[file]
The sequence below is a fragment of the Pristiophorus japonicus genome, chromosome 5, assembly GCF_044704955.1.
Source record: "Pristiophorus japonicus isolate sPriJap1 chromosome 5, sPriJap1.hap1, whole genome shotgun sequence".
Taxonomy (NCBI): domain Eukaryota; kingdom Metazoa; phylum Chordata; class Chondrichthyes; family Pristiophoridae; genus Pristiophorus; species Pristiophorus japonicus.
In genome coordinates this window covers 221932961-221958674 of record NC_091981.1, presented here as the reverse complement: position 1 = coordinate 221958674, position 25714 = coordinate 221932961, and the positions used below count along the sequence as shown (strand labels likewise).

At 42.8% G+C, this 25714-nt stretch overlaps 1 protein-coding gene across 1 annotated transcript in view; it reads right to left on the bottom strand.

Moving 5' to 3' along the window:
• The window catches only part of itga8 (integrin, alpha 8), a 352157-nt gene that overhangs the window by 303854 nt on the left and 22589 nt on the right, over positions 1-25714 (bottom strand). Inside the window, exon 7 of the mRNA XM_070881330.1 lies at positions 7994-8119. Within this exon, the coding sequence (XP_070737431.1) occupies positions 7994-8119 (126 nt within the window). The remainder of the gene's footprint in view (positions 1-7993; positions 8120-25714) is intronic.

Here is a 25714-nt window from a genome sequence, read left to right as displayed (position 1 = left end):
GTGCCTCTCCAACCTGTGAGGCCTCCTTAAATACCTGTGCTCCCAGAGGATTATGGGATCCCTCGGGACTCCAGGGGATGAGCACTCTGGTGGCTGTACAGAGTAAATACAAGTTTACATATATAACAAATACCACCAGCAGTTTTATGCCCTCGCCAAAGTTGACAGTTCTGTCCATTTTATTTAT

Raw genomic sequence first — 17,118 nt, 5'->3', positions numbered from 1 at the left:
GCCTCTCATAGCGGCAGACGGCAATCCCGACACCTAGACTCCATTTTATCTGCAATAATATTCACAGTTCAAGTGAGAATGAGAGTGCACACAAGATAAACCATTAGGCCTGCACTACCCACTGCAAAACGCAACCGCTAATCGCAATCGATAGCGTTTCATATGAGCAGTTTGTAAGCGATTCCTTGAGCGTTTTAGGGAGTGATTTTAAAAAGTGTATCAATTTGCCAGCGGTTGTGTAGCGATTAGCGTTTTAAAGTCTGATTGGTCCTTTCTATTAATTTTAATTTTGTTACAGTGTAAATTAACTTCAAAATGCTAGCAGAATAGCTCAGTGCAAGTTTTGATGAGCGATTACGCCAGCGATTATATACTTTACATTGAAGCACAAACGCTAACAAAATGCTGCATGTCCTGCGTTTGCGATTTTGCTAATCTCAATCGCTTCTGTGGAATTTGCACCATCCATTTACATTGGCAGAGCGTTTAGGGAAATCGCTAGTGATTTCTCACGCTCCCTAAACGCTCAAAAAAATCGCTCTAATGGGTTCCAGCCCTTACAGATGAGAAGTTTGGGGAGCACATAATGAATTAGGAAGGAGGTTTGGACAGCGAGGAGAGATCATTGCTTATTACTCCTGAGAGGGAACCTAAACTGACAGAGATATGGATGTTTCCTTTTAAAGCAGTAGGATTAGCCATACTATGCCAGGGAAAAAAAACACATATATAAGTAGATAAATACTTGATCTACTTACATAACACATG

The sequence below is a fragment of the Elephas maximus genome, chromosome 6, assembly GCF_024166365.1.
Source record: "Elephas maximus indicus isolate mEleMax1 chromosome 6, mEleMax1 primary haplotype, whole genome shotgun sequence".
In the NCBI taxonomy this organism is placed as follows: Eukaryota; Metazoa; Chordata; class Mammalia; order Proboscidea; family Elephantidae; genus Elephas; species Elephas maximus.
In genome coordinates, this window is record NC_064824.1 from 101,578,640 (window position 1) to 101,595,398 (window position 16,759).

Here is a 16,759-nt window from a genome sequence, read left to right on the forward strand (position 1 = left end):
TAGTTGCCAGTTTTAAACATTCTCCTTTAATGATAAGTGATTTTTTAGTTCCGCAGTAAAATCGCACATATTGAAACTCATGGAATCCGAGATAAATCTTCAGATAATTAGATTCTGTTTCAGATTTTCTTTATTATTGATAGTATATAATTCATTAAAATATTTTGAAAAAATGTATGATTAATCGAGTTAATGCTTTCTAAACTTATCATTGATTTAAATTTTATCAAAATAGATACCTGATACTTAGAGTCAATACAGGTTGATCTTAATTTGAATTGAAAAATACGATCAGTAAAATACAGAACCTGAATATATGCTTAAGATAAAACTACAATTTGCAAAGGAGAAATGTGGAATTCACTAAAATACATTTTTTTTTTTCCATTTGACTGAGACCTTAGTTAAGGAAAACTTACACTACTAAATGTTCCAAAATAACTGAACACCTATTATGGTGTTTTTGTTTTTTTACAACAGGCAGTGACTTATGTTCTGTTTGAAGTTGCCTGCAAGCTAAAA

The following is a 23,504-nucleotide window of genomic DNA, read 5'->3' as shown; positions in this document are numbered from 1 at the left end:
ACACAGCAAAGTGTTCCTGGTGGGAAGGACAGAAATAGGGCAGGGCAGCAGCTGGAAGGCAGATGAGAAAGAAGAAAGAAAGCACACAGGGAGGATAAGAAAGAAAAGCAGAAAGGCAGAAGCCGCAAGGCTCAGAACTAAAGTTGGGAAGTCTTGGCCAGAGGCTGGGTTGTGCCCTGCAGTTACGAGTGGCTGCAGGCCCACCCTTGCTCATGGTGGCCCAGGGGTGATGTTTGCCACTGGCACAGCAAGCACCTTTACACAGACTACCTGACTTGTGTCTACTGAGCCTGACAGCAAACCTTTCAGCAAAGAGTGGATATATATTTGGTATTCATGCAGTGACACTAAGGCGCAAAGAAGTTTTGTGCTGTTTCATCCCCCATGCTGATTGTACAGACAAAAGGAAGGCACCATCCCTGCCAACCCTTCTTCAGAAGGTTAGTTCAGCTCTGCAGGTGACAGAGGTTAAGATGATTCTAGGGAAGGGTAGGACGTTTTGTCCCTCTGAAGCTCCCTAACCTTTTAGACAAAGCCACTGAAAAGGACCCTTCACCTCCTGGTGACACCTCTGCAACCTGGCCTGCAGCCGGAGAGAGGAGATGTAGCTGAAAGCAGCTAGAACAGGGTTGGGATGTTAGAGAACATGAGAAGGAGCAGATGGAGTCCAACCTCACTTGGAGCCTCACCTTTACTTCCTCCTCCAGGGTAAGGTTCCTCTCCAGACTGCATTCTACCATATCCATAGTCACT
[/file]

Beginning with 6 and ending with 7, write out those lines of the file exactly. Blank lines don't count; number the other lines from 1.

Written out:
Moving 5' to 3' along the window:
• The window catches only part of itga8 (integrin, alpha 8), a 352157-nt gene that overhangs the window by 303854 nt on the left and 22589 nt on the right, over positions 1-25714 (bottom strand). Inside the window, exon 7 of the mRNA XM_070881330.1 lies at positions 7994-8119. Within this exon, the coding sequence (XP_070737431.1) occupies positions 7994-8119 (126 nt within the window). The remainder of the gene's footprint in view (positions 1-7993; positions 8120-25714) is intronic.